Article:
So promptly at 5:00 we set off. Gratefully promising to return the blankets on the downward route we both folded and wrapped ourselves head to toe in “fragrant” well worn wool. Using one covered hand to keep the blanket closed and the other firmly gripped to a sturdy Bedouin arm we began the stone steps. I don’t know and never found out if it was 800 or 1,500…and I didn’t care because it felt like a thousand. Our escorts chain-smoked the entire way, while we had all we could do to draw consecutive breaths. Barbara and I are both Floridians, both sea level, thick air people and we could feel the atmosphere lose density as we climbed.
Up and up and up, each step an achievement, every 6-7 minutes a rest break required. The wind howled, the stars shone and we concentrated on planting each foot on terra firma. There have been accidents on the mountain; there is no “guard rail” and it’s definitely a “do this at your own risk” venture. Darting lights from our guides’ flashlights gave us a hint of where to put the next foot, strong hands guided us and we made excruciatingly slow progress up. At one of the final breaks before the summit our air gasps were silenced immediately by the sight of a shooting star…common on Moses Mountain. Common perhaps, but glorious nonetheless.
Right on schedule we hauled our way up the final steps just at 6:30 AM, just as the breaking rays illuminated a low-lying cloud. A river of pink fire surrounded the cloud, the sun rose higher, and never, never more beautifully did it break. More beautiful just wasn’t possible. In this atmosphere of thin air, perfect clarity, crystal cold and stark spectacle, the world begins each day newborn. We were privileged to share it…worth every single painful, freezing minute.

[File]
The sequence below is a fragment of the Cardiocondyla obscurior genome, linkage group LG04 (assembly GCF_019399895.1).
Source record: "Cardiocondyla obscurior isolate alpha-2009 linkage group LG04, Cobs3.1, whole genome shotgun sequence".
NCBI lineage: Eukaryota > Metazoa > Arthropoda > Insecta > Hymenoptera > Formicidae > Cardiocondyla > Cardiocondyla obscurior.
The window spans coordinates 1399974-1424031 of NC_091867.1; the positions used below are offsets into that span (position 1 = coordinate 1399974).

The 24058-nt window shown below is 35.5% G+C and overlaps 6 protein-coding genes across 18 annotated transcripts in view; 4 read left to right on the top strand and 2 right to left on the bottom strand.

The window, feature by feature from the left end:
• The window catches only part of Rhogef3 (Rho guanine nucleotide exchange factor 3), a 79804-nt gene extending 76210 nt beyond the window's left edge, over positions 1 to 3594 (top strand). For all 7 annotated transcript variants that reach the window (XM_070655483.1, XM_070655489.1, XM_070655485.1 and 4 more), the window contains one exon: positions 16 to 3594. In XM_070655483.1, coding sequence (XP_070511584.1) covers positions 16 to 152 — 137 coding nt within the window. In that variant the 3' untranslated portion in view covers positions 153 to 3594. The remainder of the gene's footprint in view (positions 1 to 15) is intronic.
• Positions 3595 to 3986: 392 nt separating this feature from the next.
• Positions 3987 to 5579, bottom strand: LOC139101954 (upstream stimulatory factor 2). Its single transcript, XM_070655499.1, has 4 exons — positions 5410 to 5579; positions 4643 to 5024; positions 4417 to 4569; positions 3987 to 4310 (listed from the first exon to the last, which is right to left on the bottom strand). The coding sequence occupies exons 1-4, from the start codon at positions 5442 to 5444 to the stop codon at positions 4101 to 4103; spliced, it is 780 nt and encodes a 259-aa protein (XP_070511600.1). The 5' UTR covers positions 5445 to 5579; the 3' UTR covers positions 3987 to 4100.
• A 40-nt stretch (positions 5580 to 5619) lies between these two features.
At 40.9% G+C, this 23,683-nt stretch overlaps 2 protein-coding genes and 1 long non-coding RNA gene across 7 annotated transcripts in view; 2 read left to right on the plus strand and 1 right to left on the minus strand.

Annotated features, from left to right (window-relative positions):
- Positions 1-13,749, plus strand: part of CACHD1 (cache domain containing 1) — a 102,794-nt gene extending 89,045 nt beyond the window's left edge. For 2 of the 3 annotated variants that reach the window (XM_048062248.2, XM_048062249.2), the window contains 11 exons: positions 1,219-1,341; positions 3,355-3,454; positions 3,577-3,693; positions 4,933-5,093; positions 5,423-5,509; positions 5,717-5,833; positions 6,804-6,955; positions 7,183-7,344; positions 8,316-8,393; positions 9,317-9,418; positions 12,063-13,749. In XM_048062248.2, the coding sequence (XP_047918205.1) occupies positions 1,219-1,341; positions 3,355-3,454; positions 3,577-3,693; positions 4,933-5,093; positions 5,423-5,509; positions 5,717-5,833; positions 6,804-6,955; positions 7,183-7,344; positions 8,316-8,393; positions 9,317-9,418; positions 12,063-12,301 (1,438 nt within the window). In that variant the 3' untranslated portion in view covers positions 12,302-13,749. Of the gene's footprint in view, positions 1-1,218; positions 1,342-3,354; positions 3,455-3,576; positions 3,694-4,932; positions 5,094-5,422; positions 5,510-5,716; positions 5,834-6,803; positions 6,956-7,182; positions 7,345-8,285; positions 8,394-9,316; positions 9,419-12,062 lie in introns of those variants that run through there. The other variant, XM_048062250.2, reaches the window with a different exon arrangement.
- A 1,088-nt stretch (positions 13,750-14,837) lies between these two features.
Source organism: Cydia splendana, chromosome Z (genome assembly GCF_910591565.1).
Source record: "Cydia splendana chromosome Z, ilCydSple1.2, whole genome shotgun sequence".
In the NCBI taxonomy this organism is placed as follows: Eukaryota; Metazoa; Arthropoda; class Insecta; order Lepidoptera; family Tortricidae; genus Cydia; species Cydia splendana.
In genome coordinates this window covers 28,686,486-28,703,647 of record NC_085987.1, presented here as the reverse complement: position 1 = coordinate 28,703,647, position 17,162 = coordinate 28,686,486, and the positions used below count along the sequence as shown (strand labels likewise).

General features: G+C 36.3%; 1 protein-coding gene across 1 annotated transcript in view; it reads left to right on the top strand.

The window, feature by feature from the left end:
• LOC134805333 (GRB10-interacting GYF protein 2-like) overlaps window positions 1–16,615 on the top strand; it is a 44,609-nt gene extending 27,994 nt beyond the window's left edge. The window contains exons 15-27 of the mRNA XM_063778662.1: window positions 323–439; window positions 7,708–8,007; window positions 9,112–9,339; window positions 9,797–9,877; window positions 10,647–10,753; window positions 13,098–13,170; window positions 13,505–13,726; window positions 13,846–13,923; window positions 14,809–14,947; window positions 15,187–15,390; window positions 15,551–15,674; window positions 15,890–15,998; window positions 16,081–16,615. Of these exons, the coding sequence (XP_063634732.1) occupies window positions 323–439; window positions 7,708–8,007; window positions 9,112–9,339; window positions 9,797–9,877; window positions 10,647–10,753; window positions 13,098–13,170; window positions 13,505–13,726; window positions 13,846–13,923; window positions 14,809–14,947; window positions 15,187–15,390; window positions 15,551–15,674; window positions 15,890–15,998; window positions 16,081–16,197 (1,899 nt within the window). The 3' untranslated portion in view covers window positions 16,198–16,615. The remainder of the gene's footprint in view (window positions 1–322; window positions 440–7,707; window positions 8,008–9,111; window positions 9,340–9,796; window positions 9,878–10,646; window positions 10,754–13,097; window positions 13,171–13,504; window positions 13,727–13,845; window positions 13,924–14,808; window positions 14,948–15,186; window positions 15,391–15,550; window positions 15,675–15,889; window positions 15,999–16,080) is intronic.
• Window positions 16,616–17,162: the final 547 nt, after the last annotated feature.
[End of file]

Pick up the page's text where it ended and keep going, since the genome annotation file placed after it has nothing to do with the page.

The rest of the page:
Recuperating with more tea, filled with self-congratulation we realized that we “ladies of a certain age” were the oldest climbers on the mountain by about 15 years. There’s a real sense of accomplishment in that! Noticing a stone plaque set at the highest point we read the simple inscription: “11” Gathering at once what MUST have been its meaning we laughed. It was of course the Eleventh Commandment, to wit: “Thou shalt tip thy guide GENEROUSLY.” And believe me, we did.
The walk down in warming sunlight was a piece of cake, stopping en route to return the life-saving blankets. We took the same route back that we did up as we had the sun the entire way. When we got to the bottom our guide informed us that it had been around –15 degrees Fahrenheit air temperature (NOT factoring in wind chill) on the mountain…we were happier knowing this after the fact. On Fridays the Monastery doesn’t open for tours until 11:00 AM but business called for us back in Sharm and we had to skip the tour. Besides, you have to leave something to see for the next visit
Some Climb Caveats: I would not recommend this climb to anyone over 60. And between 50 and 60 I would specify that climbers need to be in excellent shape. I would not recommend a cold winter night for climbing. Taking the camels partway saved wear and tear and I think is part of the adventure, but you cannot always count on them being available. Things to take along, even if you climb in the summer months: warm socks, excellent walking/hiking shoes, gloves, hat/scarf, sweater, jacket. Thin air at altitude (about 7,400 feet) can be a problem for some people. Bring 5 and 10 Egyptian pound notes for tea purchases along the way. Average tip per person for your Bedouin guide: 50 pounds.